Which is a roundabout way of saying that I tend to like the cask strength single malts that GlenDronach often puts out. We’re onto Batch 7 now, which says that whisky fans quite like these things as well. Batch 7 is a vatting of PX and oloroso sherry casks, and is bottled at a robust 57.9% ABV Because this distillery is generally ace, it costs £56.95 from Master of Malt. Which still feels astonishingly cheap, considering.
GlenDronach Cask Strength – Batch 7 – Review
Colour: deep copper.
On the nose: plenty of caramel and heather honey notes, with just a hint of cinnamon. It’s deep, richer: dried raisins, sultanas. Coffee, a speck of citrus. A nice nuttiness comes in: walnuts, hazelnuts; before we drift back and forth between caramel, toffee notes and maple syrup.
In the mouth: lovely viscosity, thick oily spirit. Delivers much of the nose, caramel, praline and dark chocolate, with raisins, orange, coffee, Tiramisu. Quite spicy, with cloves and nutmeg; slight coriander warmth too. Juicy, plump, a very nice balance of sweetness and spice, but not overly… complex.
Another good GlenDronach – though perhaps not as good as some of the earlier batches if my memory hasn’t failed me. Worth a punt. Can’t say it enough: if you spend all your money on Macallan – stop it, close those auction tabs on your browser, and just buy GlenDronach instead. It’s a far better spirit and infinitely better value.
There are commission links within this review, which doesn’t affect our opinion.
Mark, I wholly agree with your stance on single cask whisky. However, your complete dismissal of refill casks (even second-fill) is probably a bit too simplistic? I guess it largely depends on preference, and if you like a lot of wood influence and influence from the cask its previous contents, than yes, first-fill should be what you’re looking for. But you also know that first-fill casks can have a tendency to overpower the spirit. I think refill casks are great for longer maturation, probably 18 years (or so) and up. That balance between spirit and cask is something every distiller should look for, and it wouldn’t surprise me at all if refill casks are often the way to go. Unless, of course, you want to bottle whisky at a very young age.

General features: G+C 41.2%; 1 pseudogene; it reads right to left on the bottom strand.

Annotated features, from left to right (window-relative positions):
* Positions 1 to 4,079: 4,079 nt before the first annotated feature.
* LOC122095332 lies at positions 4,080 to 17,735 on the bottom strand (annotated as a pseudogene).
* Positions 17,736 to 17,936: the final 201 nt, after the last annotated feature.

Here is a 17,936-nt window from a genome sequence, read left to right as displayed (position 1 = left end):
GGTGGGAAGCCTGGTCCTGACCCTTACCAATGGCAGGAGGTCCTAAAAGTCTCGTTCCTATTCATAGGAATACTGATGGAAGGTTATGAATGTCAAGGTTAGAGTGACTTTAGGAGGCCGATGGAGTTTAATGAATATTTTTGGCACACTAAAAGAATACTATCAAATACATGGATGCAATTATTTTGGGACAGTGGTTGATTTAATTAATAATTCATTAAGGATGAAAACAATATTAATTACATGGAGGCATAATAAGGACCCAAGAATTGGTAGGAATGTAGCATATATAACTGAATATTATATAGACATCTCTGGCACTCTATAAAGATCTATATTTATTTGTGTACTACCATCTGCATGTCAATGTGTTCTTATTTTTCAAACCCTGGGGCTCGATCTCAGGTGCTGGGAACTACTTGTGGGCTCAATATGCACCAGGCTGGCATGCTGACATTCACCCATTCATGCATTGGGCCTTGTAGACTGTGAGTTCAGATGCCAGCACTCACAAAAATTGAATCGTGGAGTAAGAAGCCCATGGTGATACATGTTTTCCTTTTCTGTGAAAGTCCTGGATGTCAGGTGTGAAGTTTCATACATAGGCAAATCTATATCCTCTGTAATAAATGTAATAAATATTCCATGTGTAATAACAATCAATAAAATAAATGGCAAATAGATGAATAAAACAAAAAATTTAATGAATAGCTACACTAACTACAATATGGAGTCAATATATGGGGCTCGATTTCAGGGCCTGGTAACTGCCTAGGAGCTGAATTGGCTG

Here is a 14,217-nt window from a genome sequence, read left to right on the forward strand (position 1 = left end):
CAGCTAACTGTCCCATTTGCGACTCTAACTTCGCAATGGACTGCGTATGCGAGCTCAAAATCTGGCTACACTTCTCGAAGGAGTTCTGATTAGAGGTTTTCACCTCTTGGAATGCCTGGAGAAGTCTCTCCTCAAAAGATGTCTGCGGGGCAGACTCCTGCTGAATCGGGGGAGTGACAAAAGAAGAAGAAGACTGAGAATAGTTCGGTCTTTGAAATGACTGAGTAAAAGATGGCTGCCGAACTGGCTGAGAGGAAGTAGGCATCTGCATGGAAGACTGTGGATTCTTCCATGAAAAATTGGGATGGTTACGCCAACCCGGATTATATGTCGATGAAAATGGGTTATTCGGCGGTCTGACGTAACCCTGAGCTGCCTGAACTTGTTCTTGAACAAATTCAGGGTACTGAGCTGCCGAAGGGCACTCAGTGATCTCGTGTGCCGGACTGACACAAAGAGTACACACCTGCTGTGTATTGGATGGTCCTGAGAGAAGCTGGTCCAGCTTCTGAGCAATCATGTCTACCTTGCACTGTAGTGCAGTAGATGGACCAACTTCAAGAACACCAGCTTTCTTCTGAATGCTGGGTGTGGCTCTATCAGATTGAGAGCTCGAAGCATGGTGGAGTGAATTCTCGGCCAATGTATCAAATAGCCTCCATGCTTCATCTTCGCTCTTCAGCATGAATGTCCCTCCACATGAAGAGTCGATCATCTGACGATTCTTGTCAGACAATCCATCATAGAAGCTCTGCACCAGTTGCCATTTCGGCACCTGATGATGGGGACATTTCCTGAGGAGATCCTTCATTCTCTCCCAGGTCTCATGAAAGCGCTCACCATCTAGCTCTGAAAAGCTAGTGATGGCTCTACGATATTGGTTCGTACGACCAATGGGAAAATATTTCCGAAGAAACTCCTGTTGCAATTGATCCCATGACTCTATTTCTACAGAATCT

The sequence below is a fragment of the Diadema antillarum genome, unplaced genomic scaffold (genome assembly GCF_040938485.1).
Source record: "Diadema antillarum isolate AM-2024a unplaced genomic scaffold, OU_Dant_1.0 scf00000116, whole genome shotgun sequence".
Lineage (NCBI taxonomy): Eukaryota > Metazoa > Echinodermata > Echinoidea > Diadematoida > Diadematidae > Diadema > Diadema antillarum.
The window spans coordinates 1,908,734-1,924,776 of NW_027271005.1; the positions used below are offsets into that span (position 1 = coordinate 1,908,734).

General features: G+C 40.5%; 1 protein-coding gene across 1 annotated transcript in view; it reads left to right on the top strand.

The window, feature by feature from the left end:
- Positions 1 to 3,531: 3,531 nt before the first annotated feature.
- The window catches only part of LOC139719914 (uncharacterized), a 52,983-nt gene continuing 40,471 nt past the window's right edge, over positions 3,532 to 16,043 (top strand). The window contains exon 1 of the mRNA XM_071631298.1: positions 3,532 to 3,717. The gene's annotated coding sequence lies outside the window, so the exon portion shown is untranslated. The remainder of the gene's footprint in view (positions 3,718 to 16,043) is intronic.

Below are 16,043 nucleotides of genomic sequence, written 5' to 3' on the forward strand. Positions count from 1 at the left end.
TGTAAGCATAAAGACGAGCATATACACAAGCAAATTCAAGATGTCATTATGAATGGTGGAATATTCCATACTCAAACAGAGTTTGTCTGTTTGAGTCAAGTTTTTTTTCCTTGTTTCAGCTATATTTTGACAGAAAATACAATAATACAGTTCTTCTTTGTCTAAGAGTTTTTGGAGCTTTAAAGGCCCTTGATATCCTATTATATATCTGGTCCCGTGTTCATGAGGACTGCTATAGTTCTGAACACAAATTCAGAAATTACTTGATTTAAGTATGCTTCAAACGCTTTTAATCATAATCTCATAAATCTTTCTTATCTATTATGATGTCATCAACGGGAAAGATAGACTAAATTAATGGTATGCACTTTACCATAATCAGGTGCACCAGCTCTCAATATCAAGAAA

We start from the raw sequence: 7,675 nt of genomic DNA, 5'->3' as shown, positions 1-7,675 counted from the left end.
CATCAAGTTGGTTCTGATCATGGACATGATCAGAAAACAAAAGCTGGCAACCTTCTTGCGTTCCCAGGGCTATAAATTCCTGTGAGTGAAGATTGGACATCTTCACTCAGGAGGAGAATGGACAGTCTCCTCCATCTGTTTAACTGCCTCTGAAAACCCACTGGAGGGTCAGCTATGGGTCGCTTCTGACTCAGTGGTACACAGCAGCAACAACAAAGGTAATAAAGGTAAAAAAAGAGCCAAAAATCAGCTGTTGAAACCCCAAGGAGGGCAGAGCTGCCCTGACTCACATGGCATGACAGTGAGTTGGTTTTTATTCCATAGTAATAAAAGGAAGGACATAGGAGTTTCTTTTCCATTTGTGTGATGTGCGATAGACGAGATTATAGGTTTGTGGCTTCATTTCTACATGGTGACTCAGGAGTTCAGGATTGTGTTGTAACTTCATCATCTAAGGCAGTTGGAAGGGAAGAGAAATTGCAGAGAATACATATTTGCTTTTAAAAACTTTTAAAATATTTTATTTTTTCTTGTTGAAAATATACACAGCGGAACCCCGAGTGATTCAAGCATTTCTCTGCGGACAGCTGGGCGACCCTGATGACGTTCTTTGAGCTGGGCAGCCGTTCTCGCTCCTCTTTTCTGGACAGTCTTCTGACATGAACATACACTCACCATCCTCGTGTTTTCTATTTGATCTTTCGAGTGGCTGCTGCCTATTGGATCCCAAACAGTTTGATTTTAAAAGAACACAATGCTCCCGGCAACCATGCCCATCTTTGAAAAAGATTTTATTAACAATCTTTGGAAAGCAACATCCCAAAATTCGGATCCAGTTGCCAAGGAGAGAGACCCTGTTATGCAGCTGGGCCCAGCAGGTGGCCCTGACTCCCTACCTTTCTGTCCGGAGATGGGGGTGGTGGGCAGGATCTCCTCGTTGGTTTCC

Hey Thijs – well I speak generally of the refill casks that have been used more than twice. They’re pretty obvious villains. But I do think it a very interesting point you raise and it’s really about just how quickly a first-fill cask gives its colour, flavour and intensity. Most of the good stuff comes out in such a short period – depending on the cask type naturally – that you very quickly get into the mellow stuff. I’ve heard any number of years from 1 to 11 in terms of that hit of flavour. So even if it’s been 20 years in first-fill, it’s been wallowing around in mellow influence for much of that time.
I’m a bit confused. The first few paragraphs speak about the possible deficiencies of single cask releases but the reviewed release is a vatting at cask strength and not a single cask correct? I see where you pivot to speak about the enhanced complexity of this release over those single casks but I just want to make sure I’m correct that you did in fact pivot. Perhaps I’m just confusing the similar descriptors of single cask vs cask strength after finishing my second glass of cask strength Redbreast 12 but I wanted to be sure.
Yes that’s right. They are not good enough on their own as solo artists, and need to come together as a band in order to be much better; although with rare exceptions the solist happens to be better than the group!